Today we’d like to introduce you to Chiffon Lark. A Native Artist and Illustrator from San Diego, CA.
Hi Chiffon, thanks for joining us today. We’d love for you to start by introducing yourself.
My name is Chiffon Lark. I was born and raised in California and my family is from the Southwestern United States (Arizona, New Mexico, and Texas). I am Mescalero/White Mountain Apache and Coahuiltecan.
I am an Alcohol Ink Artist and Illustrator. The reason for the term “Illustrator” is simply to identify that this medium is not “paint.” Ink is a concentrated dye or pigment that is soluble- most with water, but with Alcohol Ink, it is an ethanol-based solution (I use mostly rubbing alcohol). A paint needs to contain a non-soluble pigment to be a paint. I specialize in abstract realism, and my technique is unique. I use my breath (open-air blowing) and watercolor paint brushes to render images. All the layers begin in an extremely transparent state (very diluted pigment). I create movement by blowing directly onto the substrate (Yupo) throughout the composition and add detailed value by going over areas with fine brushes.
I have been doing art since childhood. Like most children, I started to draw things that I found beautiful and brought me joy. Most of my subject matter, even as a child, was wildlife. The brightness of colors and physical design represented their remarkable attributes as beings. I always immersed myself in the literature that brought these creatures to life through the written word and illustrations for inspiration.
I’m sure it wasn’t obstacle-free, but would you say the journey has been fairly smooth so far?
It has not been a smooth road, but it has been a beautiful one. I feel that one of the most challenging aspects of pursuing a career is finding a sustained source of self-confidence. Self-confidence has to be derived from a sustained source of self-worth, and I struggled with this. The proverbial bumps in the road were created by my seeking extrinsic validation from people and environments that were destructive.
I struggled with substance addiction from a young age and realized that committing to my sobriety meant healing painful beliefs I had been carrying from childhood. As I grew in this area, finding a sustainable sense of self-worth meant that I had to accept who I am.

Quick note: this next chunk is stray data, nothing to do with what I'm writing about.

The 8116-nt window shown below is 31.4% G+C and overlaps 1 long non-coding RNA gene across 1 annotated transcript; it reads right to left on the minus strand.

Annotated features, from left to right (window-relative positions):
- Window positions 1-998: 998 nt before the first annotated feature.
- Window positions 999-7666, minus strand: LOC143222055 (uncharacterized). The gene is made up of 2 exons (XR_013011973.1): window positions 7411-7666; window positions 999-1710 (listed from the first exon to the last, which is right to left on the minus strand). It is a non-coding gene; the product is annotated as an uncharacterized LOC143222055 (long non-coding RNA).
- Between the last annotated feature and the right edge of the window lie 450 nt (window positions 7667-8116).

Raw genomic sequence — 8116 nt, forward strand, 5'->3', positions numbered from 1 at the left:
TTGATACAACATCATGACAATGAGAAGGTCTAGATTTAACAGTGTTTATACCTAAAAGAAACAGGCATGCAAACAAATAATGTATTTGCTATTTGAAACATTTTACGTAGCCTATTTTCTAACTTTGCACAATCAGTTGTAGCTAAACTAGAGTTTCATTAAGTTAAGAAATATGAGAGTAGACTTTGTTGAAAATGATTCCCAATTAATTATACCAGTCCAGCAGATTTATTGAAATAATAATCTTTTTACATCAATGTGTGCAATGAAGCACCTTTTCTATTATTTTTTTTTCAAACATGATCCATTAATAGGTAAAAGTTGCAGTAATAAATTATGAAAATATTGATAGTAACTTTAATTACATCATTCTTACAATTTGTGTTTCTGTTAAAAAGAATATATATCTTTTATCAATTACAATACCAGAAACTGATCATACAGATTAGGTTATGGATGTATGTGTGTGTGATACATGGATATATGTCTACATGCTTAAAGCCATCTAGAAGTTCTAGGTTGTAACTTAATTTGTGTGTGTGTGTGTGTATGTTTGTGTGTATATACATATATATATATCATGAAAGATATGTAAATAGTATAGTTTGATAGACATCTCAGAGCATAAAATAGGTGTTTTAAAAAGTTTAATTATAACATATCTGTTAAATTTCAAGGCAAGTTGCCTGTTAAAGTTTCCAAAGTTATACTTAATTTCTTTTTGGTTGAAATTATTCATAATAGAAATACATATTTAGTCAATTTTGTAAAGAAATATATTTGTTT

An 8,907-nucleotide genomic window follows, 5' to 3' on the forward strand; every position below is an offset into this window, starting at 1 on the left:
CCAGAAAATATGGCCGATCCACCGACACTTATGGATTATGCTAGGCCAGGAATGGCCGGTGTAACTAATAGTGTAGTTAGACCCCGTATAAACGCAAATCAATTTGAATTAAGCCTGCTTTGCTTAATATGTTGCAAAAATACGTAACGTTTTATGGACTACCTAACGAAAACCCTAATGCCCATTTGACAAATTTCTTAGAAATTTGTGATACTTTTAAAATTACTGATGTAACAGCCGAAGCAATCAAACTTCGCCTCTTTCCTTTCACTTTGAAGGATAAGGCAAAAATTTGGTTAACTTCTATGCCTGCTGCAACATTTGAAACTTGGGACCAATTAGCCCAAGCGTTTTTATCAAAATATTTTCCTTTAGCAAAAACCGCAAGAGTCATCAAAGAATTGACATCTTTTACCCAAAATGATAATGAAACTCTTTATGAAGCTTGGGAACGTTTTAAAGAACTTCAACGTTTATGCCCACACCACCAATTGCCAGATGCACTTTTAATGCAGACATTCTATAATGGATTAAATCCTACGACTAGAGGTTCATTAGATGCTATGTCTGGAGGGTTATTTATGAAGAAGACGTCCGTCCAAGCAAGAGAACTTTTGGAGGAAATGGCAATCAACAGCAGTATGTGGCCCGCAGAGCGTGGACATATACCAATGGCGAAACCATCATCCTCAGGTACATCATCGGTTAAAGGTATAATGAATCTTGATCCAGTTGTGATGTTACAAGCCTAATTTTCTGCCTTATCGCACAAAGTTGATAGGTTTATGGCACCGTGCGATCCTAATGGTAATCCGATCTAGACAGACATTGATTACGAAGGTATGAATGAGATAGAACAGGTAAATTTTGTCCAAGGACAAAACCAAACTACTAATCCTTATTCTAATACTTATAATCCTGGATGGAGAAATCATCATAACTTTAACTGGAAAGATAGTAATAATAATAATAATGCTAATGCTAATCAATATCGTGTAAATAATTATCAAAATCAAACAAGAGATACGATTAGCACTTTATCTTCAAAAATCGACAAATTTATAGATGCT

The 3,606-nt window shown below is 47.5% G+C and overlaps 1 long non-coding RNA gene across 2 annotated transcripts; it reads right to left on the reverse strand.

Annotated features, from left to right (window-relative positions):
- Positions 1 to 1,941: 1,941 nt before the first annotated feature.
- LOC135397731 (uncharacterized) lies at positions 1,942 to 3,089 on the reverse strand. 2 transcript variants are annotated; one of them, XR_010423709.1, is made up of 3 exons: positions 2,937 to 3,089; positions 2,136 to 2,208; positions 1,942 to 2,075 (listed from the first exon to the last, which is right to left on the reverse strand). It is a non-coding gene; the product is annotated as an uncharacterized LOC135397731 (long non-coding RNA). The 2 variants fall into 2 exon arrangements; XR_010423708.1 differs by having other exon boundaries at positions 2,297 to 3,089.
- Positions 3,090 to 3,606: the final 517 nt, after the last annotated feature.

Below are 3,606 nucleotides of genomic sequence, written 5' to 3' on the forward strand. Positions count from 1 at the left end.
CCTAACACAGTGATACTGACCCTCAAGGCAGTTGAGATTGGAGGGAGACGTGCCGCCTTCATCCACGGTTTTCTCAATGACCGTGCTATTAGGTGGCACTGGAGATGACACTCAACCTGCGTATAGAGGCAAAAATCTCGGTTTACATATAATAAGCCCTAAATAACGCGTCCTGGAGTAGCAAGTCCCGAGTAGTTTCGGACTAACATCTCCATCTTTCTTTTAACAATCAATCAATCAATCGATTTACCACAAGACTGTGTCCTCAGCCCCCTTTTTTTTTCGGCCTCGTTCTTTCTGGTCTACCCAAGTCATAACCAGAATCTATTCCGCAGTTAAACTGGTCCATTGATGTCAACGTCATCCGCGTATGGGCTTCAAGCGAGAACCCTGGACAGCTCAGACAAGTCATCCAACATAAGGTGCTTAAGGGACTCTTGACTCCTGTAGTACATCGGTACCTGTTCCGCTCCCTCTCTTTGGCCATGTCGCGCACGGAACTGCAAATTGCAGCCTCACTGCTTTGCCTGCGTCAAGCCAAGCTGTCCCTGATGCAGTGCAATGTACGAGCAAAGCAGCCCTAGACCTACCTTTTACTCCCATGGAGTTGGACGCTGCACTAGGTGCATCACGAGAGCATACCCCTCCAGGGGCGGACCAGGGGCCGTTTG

I believe that to fully appreciate/accept something, it means you have to understand it at the deepest level of capability you have. As an indigenous woman, that meant I needed to deepen my understanding of where I came from. Many people don’t realize the significance that your lineage plays in who you are. Indigenous and Native cultures do. Through traumatic systems that are still in place, our ways of life have been damaged through physical and spiritual violence. The purpose (I believe) of these exclusive laws and institutions is to remove Native people from their source of internal power – our history, our ceremonies, our languages, our connection to ourselves and our families.
Being able to re-connect to traditional ways is empowering to Native communities and healing for our society of all demographics. That is my intention with my art. To preserve teachings and stories and inspire people to connect to the natural environment that we are inherently connected to.
Any advice for finding a mentor or networking in general?
Find people who see you. When you commit to truly knowing yourself and who you are, you can truly recognize people who acknowledge aspects of your identity.
There are depths to a person, and when you see what aspects others see and appreciate in you. You are then able to understand who they are as well and can build a relationship based on the intimate sense of self and recognition.